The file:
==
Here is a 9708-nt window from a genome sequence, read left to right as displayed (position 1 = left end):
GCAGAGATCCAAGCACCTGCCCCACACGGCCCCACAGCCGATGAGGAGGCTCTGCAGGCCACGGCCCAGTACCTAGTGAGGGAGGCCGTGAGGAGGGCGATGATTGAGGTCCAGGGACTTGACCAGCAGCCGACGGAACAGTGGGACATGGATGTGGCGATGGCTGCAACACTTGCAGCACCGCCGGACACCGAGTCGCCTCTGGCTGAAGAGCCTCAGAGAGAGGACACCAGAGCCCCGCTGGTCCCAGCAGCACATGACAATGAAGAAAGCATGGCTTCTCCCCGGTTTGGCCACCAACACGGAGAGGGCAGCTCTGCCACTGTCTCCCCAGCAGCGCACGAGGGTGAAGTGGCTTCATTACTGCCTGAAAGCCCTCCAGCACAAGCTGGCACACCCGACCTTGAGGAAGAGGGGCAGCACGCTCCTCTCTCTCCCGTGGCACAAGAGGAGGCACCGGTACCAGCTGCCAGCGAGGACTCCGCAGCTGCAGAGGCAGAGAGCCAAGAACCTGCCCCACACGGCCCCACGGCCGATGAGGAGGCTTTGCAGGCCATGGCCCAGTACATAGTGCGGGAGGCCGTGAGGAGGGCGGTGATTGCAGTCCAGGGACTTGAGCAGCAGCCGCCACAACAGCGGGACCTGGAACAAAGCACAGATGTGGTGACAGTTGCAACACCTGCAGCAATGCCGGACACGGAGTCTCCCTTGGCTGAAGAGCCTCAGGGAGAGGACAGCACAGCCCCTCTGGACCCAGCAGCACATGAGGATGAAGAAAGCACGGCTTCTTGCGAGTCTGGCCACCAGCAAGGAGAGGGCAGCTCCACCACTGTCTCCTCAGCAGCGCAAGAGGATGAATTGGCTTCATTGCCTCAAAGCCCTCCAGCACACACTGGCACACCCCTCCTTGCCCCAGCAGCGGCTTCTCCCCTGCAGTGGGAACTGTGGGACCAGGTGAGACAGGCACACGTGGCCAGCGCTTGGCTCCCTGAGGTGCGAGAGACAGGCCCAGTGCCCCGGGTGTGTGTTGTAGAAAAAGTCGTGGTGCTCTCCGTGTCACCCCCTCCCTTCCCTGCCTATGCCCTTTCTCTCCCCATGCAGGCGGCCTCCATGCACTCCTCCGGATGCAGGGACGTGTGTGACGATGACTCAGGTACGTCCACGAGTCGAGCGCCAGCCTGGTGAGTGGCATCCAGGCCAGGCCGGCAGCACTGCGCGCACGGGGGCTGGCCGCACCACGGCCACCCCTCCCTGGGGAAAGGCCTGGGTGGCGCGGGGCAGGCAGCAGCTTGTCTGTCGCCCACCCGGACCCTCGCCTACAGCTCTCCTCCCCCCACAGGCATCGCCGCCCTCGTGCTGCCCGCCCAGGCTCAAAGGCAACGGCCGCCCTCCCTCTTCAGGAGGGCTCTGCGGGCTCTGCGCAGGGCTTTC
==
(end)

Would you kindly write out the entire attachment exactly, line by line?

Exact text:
Here is a 9708-nt window from a genome sequence, read left to right as displayed (position 1 = left end):
GCAGAGATCCAAGCACCTGCCCCACACGGCCCCACAGCCGATGAGGAGGCTCTGCAGGCCACGGCCCAGTACCTAGTGAGGGAGGCCGTGAGGAGGGCGATGATTGAGGTCCAGGGACTTGACCAGCAGCCGACGGAACAGTGGGACATGGATGTGGCGATGGCTGCAACACTTGCAGCACCGCCGGACACCGAGTCGCCTCTGGCTGAAGAGCCTCAGAGAGAGGACACCAGAGCCCCGCTGGTCCCAGCAGCACATGACAATGAAGAAAGCATGGCTTCTCCCCGGTTTGGCCACCAACACGGAGAGGGCAGCTCTGCCACTGTCTCCCCAGCAGCGCACGAGGGTGAAGTGGCTTCATTACTGCCTGAAAGCCCTCCAGCACAAGCTGGCACACCCGACCTTGAGGAAGAGGGGCAGCACGCTCCTCTCTCTCCCGTGGCACAAGAGGAGGCACCGGTACCAGCTGCCAGCGAGGACTCCGCAGCTGCAGAGGCAGAGAGCCAAGAACCTGCCCCACACGGCCCCACGGCCGATGAGGAGGCTTTGCAGGCCATGGCCCAGTACATAGTGCGGGAGGCCGTGAGGAGGGCGGTGATTGCAGTCCAGGGACTTGAGCAGCAGCCGCCACAACAGCGGGACCTGGAACAAAGCACAGATGTGGTGACAGTTGCAACACCTGCAGCAATGCCGGACACGGAGTCTCCCTTGGCTGAAGAGCCTCAGGGAGAGGACAGCACAGCCCCTCTGGACCCAGCAGCACATGAGGATGAAGAAAGCACGGCTTCTTGCGAGTCTGGCCACCAGCAAGGAGAGGGCAGCTCCACCACTGTCTCCTCAGCAGCGCAAGAGGATGAATTGGCTTCATTGCCTCAAAGCCCTCCAGCACACACTGGCACACCCCTCCTTGCCCCAGCAGCGGCTTCTCCCCTGCAGTGGGAACTGTGGGACCAGGTGAGACAGGCACACGTGGCCAGCGCTTGGCTCCCTGAGGTGCGAGAGACAGGCCCAGTGCCCCGGGTGTGTGTTGTAGAAAAAGTCGTGGTGCTCTCCGTGTCACCCCCTCCCTTCCCTGCCTATGCCCTTTCTCTCCCCATGCAGGCGGCCTCCATGCACTCCTCCGGATGCAGGGACGTGTGTGACGATGACTCAGGTACGTCCACGAGTCGAGCGCCAGCCTGGTGAGTGGCATCCAGGCCAGGCCGGCAGCACTGCGCGCACGGGGGCTGGCCGCACCACGGCCACCCCTCCCTGGGGAAAGGCCTGGGTGGCGCGGGGCAGGCAGCAGCTTGTCTGTCGCCCACCCGGACCCTCGCCTACAGCTCTCCTCCCCCCACAGGCATCGCCGCCCTCGTGCTGCCCGCCCAGGCTCAAAGGCAACGGCCGCCCTCCCTCTTCAGGAGGGCTCTGCGGGCTCTGCGCAGGGCTTTC